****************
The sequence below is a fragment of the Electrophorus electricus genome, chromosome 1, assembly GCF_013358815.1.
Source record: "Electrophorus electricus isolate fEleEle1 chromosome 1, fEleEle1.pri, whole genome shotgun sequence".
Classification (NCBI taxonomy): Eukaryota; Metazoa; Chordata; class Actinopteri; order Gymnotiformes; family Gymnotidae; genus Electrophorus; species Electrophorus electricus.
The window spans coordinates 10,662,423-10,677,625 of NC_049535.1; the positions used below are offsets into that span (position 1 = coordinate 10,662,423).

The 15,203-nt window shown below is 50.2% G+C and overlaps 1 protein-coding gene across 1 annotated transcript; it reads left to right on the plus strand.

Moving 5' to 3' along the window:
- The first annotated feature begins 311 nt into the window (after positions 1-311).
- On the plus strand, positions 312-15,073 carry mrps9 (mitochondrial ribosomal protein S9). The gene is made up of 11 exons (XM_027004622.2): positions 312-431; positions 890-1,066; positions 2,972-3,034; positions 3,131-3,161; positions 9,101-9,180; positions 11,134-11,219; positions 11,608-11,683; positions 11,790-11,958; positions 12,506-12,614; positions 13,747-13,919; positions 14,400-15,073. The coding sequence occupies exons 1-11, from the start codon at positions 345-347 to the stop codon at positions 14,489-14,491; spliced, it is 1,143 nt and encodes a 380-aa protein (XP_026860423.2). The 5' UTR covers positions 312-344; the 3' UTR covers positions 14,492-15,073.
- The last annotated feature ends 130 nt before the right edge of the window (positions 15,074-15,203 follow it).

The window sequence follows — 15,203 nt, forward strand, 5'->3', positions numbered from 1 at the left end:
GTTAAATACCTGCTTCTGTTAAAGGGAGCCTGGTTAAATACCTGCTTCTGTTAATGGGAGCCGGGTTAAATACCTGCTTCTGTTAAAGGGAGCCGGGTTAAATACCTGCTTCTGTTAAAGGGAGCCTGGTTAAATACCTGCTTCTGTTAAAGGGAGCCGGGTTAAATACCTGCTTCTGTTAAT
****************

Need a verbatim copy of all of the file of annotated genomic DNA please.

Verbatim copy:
The sequence below is a fragment of the Electrophorus electricus genome, chromosome 1, assembly GCF_013358815.1.
Source record: "Electrophorus electricus isolate fEleEle1 chromosome 1, fEleEle1.pri, whole genome shotgun sequence".
Classification (NCBI taxonomy): Eukaryota; Metazoa; Chordata; class Actinopteri; order Gymnotiformes; family Gymnotidae; genus Electrophorus; species Electrophorus electricus.
The window spans coordinates 10,662,423-10,677,625 of NC_049535.1; the positions used below are offsets into that span (position 1 = coordinate 10,662,423).

The 15,203-nt window shown below is 50.2% G+C and overlaps 1 protein-coding gene across 1 annotated transcript; it reads left to right on the plus strand.

Moving 5' to 3' along the window:
- The first annotated feature begins 311 nt into the window (after positions 1-311).
- On the plus strand, positions 312-15,073 carry mrps9 (mitochondrial ribosomal protein S9). The gene is made up of 11 exons (XM_027004622.2): positions 312-431; positions 890-1,066; positions 2,972-3,034; positions 3,131-3,161; positions 9,101-9,180; positions 11,134-11,219; positions 11,608-11,683; positions 11,790-11,958; positions 12,506-12,614; positions 13,747-13,919; positions 14,400-15,073. The coding sequence occupies exons 1-11, from the start codon at positions 345-347 to the stop codon at positions 14,489-14,491; spliced, it is 1,143 nt and encodes a 380-aa protein (XP_026860423.2). The 5' UTR covers positions 312-344; the 3' UTR covers positions 14,492-15,073.
- The last annotated feature ends 130 nt before the right edge of the window (positions 15,074-15,203 follow it).

The window sequence follows — 15,203 nt, forward strand, 5'->3', positions numbered from 1 at the left end:
GTTAAATACCTGCTTCTGTTAAAGGGAGCCTGGTTAAATACCTGCTTCTGTTAATGGGAGCCGGGTTAAATACCTGCTTCTGTTAAAGGGAGCCGGGTTAAATACCTGCTTCTGTTAAAGGGAGCCTGGTTAAATACCTGCTTCTGTTAAAGGGAGCCGGGTTAAATACCTGCTTCTGTTAAT